Macedonia's uniformed border thugs wait for war-weary Arab refugees arriving at Europe's doorstep

Those fleeing death and war face assaults and beatings from thuggish guards, says Robert Fisk

Robert Fisk
Friday 10 July 2015 12:12 BST
Migrants arrive at the Macedonian-Greek border
Migrants arrive at the Macedonian-Greek border (AFP/Getty)

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Louise Thomas

Louise Thomas


I came to Greece to cover Europe’s shame – the possible departure of an EU member from the great post-war unification of the continent. But I found Europe’s shame on the border between Greece and the old Yugoslav republic of Macedonia when a group of young men from Aleppo showed me the weals and cuts and bruises they had sustained at the hands of Macedonia’s border thugs.

Let’s not call them guards, even though they had “Militia” painted on their trucks. Some were half-naked, sunbathing between bouts of seemingly beating the Arab world’s flotsam. Some carried clubs. Others chatted into mobile phones. And in front of them – camped on the railway lines, on the sideroads, slumped in the maize fields – were the Arabs.

The men and women of Médecins Sans Frontières moved among them, showing the humanity which Europe will not give them. There was food and fresh water and bandages and, I suppose, reassurance that not all Europeans would turn their back on them in their misery. But it was a place of tears.

Men and women from Syria, mostly, from Aleppo of course, but also from Deir ez-Zour and Deraa and the Damascus suburb of Douma. Many had travelled together – they complained of robbers on all the roads – and they had leaders who appeared to be Syrian but were also people-smugglers, several apparently from other Arab countries and Pakistan.

There were young women with terrible burns on their legs where cooking fires had scalded them and men and women who had been walking for hours in more than 30 degrees of heat and who had just marched the last 20 miles on the roads of northern Greece because they were not permitted to use the buses.

Many said they had been walking for hundreds of miles. This was an equivalent of the Mediterranean boat people. They did not sink but they were drowning in sorrow – and desperation to reach one European country: Germany. It was an Iranian refugee rather than an Arab who put their anguish so well. “Look at me,” he said to one of the NGOs. “I know you are trying to help us here with water. I know you are kind. But can something not be done for all these people? They are innocent. They have done nothing wrong. They are fleeing war and death.” They were.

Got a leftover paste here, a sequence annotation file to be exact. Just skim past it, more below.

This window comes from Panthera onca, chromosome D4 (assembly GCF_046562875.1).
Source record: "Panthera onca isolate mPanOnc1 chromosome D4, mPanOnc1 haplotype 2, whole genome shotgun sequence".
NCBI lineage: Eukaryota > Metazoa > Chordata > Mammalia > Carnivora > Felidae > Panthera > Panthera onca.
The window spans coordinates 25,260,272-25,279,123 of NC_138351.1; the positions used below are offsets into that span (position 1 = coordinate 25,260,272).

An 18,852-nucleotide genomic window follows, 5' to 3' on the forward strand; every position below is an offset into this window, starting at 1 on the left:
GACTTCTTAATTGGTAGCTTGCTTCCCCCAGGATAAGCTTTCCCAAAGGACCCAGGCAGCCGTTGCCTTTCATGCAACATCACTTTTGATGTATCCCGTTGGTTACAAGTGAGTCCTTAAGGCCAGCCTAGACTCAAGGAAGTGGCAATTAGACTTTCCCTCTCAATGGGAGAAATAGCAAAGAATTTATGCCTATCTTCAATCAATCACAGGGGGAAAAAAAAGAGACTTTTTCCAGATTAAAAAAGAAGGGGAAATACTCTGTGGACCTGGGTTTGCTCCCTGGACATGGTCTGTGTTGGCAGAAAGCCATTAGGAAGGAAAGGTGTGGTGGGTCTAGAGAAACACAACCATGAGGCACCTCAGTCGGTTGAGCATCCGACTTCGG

Several men showed me bullet scars. But their new wounds were now the cause of anger. The Macedonians cannot stop these thousands of refugees who are plodding through Greece – a country none of them wish to stay in. Nor do they want to go to Macedonia. Nor Serbia, which is on their route. Not even Hungary – before it builds its infamous wall – but to the one country which would quite like Greece to leave Europe.

The irony was lost on these people. They were desperate to live in Europe while passing through a country, many of whose people seem willing to abandon Europe. But the refugees will not forget this trek of Biblical proportions of which they are a part. Most will – for now – reach Germany.

The Greeks know they are transit passengers in their countryside. One man flourished a Greek government document demanding that he present himself at a police station. It was two days out of date, a futile attempt by the local constabulary to stop the flood.

Many knew that the Macedonians also had transit papers for them – if they could reach the first railway station down the line on the other side of the border. A group of perhaps 200 were planning to make a run for it – which is why the Macedonian cops were standing in the hedgerows and beside the railway track.

What should we do as human beings, I asked one of the MSF women? She did not know. “All we can do is try to take care of them where we find them – we have people in Macedonia, too.” Which is true. We can feed them, help them wash. But the EU does not want them. It depends, of course, how much we blame ourselves for all this.

If there was justice in the Middle East, if we refrained from supporting wars and invading other countries, surely these people would not be here. Almost all were Muslims – one Syrian man had traipsed all the way overland with 33 members of his family. There were babies only a few months old.

And yet we are shocked at the cruelty of Isis and its killers. No, we can’t rerun the old canard that Isis are the poor coming to avenge themselves on us. Aren’t some of the Isis men and women from Europe themselves? But a connection there surely is, and standing by the maize fields I wondered how many of these people would remember – all their lives – how we treated them.

I recall, not far away from here, in Bosnia, in 1994, standing in a burnt-out mosque. I was helping to make a television documentary and my voice is still there on the soundtrack as I stare at the blackened walls. When I see things like this, I said then, I think: “Watch out!” That was seven years before 9/11.

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